Colorado and Washington Have Legalized Marijuana. What Now?
As Mike Riggs noted earlier tonight, voters have approved marijuana legalization measures in Colorado and Washington—an unprecedented change that could help lead our country away from the unjust, cruel, and disastrous policy of using force to impose politicians' pharmacological tastes on the populace. The latest numbers show Colorado's Amendment 64 winning 53 percent of the vote, while an even larger majority, 56 percent, favored Washington's Initiative 502. What happens now?
The elimination of penalties for possessing up to an ounce of marijuana (if you are 21 or older) takes effect right away in both states (once the governor proclaims/certifies the results, within 30 days of the election). But the provisions allowing commercial production and sale of cannabis for recreational use require regulations that will be written during the next year. The Washington Liquor Control Board has until December 1, 2013, to adopt regulations for marijuana growers, wholesalers, processors, and retailers. The deadline in Colorado, where cannabis businesses will be overseen by the state Department of Revenue, is July 1, 2013. Colorado's law, unlike Washington's, also allows home cultivation of up to six plants and nonprofit transfers of up to an ounce, so Colorado pot smokers will have an immediate state-legal source of marijuana.
How will the federal government react? Allow me to regurgitate some of what I said last week:
Marijuana will still be prohibited under federal law. But contrary to an argument made by opponents of Proposition 19, the California legalization initiative that lost by five percentage points in 2010, that does not mean the Supremacy Clause makes these measures unconstitutional. As Jonathan Caulkins and three other drug policy scholars note in their new book Marijuana Legalization: What Everyone Needs to Know, "The Constitution does not allow the federal government either to order state governments to create any particular criminal law or to require state and local police to enforce federal criminal laws."
Even under national alcohol prohibition, which unlike the federal ban on marijuana was authorized by a constitutional amendment, states were free to go their own way. They could decline to pass their own versions of the Volstead Act (as Maryland did), repeal them (as a dozen states, including Colorado and Washington, did while the 18th Amendment was still in force), or simply refrain from prosecuting people under them (which was common in the wetter districts of the country). "The question is not whether a state could change its own laws," Caulkins et al. write. "Rather, the question is how the conflict with the continued federal prohibition would play out."
While the feds certainly can make trouble for any state that dares to legalize pot, there is a practical limit to what they can accomplish on their own. According to the FBI, there were about 750,000 marijuana arrests nationwide last year, the vast majority for possession. State and local police departments were responsible for something like 99 percent of those arrests. It simply is not feasible for the Drug Enforcement Administration (DEA)—which has about 5,500 special agents nationwide, compared to about 765,000 sworn personnel employed by state and local law enforcement agencies—to bust a significant percentage of people who grow pot for themselves and their friends (as Colorado's initiative allows), let alone people who possess it for recreational use.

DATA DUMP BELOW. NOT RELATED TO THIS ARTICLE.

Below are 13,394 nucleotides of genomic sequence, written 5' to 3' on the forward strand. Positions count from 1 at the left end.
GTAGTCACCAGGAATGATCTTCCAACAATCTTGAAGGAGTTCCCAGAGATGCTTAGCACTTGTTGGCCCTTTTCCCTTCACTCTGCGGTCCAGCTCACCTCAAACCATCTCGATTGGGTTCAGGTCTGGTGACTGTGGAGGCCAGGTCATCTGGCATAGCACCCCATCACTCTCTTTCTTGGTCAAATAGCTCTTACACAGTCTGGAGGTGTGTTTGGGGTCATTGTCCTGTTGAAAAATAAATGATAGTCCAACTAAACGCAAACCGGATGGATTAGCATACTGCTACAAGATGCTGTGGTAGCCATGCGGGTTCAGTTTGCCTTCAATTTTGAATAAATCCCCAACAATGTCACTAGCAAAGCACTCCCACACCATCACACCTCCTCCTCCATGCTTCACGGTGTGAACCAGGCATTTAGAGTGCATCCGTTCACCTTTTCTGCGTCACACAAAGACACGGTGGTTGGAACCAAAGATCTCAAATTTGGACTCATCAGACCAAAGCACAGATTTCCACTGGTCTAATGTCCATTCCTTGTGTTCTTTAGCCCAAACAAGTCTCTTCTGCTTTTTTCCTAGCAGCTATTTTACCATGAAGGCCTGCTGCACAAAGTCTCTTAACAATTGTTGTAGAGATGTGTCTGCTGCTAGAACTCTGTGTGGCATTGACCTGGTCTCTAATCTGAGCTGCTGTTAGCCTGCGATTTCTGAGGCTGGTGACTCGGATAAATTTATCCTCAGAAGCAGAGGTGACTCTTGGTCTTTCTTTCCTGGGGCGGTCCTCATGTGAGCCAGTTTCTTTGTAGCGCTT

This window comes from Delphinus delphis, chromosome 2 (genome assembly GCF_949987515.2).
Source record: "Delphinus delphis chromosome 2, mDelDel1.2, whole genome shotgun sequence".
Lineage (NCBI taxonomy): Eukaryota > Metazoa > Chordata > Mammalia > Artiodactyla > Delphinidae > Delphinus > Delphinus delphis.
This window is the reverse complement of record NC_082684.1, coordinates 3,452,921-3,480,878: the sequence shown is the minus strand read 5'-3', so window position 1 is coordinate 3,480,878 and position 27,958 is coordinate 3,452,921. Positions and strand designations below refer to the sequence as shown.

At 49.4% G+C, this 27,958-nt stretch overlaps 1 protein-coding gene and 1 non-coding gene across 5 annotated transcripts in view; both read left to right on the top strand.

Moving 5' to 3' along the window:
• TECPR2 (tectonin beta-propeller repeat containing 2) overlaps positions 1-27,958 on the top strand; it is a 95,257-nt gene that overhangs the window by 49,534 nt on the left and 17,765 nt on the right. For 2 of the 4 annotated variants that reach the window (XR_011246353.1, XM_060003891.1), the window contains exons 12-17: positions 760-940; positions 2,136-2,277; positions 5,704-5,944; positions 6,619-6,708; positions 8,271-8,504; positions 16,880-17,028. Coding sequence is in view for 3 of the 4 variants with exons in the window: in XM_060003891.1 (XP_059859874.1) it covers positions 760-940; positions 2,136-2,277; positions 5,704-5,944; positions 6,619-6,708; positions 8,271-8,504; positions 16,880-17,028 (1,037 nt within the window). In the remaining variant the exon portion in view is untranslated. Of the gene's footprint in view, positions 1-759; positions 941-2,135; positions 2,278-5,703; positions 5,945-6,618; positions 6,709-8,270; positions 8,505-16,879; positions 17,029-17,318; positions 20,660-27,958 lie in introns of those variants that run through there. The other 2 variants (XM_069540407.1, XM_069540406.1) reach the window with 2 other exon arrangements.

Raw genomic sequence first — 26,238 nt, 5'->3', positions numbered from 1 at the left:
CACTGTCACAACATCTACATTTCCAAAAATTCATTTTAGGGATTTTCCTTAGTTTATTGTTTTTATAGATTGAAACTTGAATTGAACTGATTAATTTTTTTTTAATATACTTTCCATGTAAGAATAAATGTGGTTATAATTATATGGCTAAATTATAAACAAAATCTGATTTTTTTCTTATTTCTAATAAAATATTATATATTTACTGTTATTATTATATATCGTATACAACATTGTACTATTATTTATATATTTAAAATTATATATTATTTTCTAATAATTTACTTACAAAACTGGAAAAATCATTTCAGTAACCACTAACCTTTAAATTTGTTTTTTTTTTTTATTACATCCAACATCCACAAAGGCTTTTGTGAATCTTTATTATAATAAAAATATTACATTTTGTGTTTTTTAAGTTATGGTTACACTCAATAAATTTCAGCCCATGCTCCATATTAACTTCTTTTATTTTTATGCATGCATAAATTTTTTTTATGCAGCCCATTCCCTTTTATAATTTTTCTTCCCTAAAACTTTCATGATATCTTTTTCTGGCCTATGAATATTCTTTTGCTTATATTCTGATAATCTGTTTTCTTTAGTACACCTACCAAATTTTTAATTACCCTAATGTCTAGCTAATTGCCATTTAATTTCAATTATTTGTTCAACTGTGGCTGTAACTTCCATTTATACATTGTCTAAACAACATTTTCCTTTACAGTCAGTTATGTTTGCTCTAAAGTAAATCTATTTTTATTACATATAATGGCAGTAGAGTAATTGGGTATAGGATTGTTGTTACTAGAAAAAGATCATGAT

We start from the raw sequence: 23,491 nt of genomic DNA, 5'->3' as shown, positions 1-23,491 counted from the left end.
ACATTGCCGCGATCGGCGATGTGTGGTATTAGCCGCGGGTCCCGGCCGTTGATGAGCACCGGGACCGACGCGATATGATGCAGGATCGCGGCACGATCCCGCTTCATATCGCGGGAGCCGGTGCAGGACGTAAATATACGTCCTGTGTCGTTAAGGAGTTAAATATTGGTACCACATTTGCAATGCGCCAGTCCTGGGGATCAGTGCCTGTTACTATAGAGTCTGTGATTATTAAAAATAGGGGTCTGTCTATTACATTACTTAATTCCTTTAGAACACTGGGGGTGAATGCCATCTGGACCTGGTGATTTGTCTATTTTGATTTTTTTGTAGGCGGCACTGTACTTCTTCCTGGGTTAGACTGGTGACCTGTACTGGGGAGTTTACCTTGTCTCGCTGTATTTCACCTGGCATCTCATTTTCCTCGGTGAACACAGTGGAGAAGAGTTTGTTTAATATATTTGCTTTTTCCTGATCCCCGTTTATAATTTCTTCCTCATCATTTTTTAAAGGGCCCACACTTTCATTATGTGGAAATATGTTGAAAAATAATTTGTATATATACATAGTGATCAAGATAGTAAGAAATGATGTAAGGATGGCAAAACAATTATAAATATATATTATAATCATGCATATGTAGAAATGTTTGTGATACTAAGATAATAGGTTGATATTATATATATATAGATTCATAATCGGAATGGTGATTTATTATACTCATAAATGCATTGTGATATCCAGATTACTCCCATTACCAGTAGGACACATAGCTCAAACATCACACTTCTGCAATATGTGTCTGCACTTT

The DEA can raid state-legal pot shops, as it has done with medical marijuana dispensaries, but the number of potential targets will be considerably larger once the market officially expands to include recreational users. The Justice Department can use asset forfeiture as an intimidation tactic against landlords and threaten banks that accept deposits from pot businesses with money laundering charges. The Internal Revenue Service can make life difficult for pot sellers by disallowing their business expenses (but not, thanks to a tax law wrinkle, their "cost of goods sold," which includes the cost of buying marijuana). The feds could even threaten state regulators with prosecution for handling marijuana or facilitating the trade, although that seems less likely, since it would provoke a direct confrontation with state officials. (Washington's initiative seeks to minimize this risk by assigning the task of testing marijuana for regulatory purposes to private, state-approved laboratories.) The one thing federal drug warriors cannot do, judging from their track record even when they have the full cooperation of state and local law enforcement agencies, is suppress the business entirely.
During the next few years the feds will confront the practical limits on their powers, even as they continue to defy the constititional limits (with help from the Supreme Court). The experiments on which Colorado and Washington are embarking will be instructive for the entire country, not just in terms of drug policy, where new approaches are sorely needed, but also in terms of defining the boundary between state and federal power. No one would ever mistake Barack Obama, who broke his promise to respect state laws allowing the medical use of marijuana, for a federalist. But during his second term circumstances may compel him to step back and let a few states try a little tolerance for a change.